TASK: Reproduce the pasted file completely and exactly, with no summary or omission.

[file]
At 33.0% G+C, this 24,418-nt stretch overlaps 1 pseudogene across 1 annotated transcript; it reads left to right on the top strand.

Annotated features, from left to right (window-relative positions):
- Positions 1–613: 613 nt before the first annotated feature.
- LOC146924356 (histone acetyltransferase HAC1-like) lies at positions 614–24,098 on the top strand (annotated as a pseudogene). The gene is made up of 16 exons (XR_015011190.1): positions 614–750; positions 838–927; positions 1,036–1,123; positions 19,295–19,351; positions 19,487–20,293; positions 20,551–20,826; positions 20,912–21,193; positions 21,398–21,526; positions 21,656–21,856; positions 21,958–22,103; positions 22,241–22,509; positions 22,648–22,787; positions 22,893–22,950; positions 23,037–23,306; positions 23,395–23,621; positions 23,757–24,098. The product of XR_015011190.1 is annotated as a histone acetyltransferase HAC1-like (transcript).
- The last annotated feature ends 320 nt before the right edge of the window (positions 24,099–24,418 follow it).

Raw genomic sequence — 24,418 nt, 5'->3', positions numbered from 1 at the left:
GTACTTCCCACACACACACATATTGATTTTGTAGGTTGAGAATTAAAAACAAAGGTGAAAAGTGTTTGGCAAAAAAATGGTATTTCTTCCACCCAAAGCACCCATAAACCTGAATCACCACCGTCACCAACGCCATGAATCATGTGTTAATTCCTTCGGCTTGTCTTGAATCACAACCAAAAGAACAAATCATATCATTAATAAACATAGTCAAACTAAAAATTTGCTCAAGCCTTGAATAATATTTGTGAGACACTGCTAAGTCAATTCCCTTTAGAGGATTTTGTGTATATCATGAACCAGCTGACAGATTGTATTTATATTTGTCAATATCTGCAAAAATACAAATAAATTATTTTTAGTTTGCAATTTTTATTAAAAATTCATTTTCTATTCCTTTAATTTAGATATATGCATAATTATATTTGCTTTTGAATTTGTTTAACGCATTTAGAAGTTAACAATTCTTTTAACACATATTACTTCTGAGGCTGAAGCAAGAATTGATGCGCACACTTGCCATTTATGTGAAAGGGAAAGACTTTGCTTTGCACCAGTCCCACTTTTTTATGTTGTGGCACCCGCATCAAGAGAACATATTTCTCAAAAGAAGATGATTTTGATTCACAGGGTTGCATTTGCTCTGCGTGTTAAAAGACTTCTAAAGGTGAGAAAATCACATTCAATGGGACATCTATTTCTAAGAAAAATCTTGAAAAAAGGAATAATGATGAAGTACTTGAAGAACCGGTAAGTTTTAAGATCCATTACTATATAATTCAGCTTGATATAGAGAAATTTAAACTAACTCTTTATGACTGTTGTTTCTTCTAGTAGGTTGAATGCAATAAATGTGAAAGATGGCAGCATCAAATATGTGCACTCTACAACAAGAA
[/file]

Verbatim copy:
At 33.0% G+C, this 24,418-nt stretch overlaps 1 pseudogene across 1 annotated transcript; it reads left to right on the top strand.

Annotated features, from left to right (window-relative positions):
- Positions 1–613: 613 nt before the first annotated feature.
- LOC146924356 (histone acetyltransferase HAC1-like) lies at positions 614–24,098 on the top strand (annotated as a pseudogene). The gene is made up of 16 exons (XR_015011190.1): positions 614–750; positions 838–927; positions 1,036–1,123; positions 19,295–19,351; positions 19,487–20,293; positions 20,551–20,826; positions 20,912–21,193; positions 21,398–21,526; positions 21,656–21,856; positions 21,958–22,103; positions 22,241–22,509; positions 22,648–22,787; positions 22,893–22,950; positions 23,037–23,306; positions 23,395–23,621; positions 23,757–24,098. The product of XR_015011190.1 is annotated as a histone acetyltransferase HAC1-like (transcript).
- The last annotated feature ends 320 nt before the right edge of the window (positions 24,099–24,418 follow it).

Raw genomic sequence — 24,418 nt, 5'->3', positions numbered from 1 at the left:
GTACTTCCCACACACACACATATTGATTTTGTAGGTTGAGAATTAAAAACAAAGGTGAAAAGTGTTTGGCAAAAAAATGGTATTTCTTCCACCCAAAGCACCCATAAACCTGAATCACCACCGTCACCAACGCCATGAATCATGTGTTAATTCCTTCGGCTTGTCTTGAATCACAACCAAAAGAACAAATCATATCATTAATAAACATAGTCAAACTAAAAATTTGCTCAAGCCTTGAATAATATTTGTGAGACACTGCTAAGTCAATTCCCTTTAGAGGATTTTGTGTATATCATGAACCAGCTGACAGATTGTATTTATATTTGTCAATATCTGCAAAAATACAAATAAATTATTTTTAGTTTGCAATTTTTATTAAAAATTCATTTTCTATTCCTTTAATTTAGATATATGCATAATTATATTTGCTTTTGAATTTGTTTAACGCATTTAGAAGTTAACAATTCTTTTAACACATATTACTTCTGAGGCTGAAGCAAGAATTGATGCGCACACTTGCCATTTATGTGAAAGGGAAAGACTTTGCTTTGCACCAGTCCCACTTTTTTATGTTGTGGCACCCGCATCAAGAGAACATATTTCTCAAAAGAAGATGATTTTGATTCACAGGGTTGCATTTGCTCTGCGTGTTAAAAGACTTCTAAAGGTGAGAAAATCACATTCAATGGGACATCTATTTCTAAGAAAAATCTTGAAAAAAGGAATAATGATGAAGTACTTGAAGAACCGGTAAGTTTTAAGATCCATTACTATATAATTCAGCTTGATATAGAGAAATTTAAACTAACTCTTTATGACTGTTGTTTCTTCTAGTAGGTTGAATGCAATAAATGTGAAAGATGGCAGCATCAAATATGTGCACTCTACAACAAGAA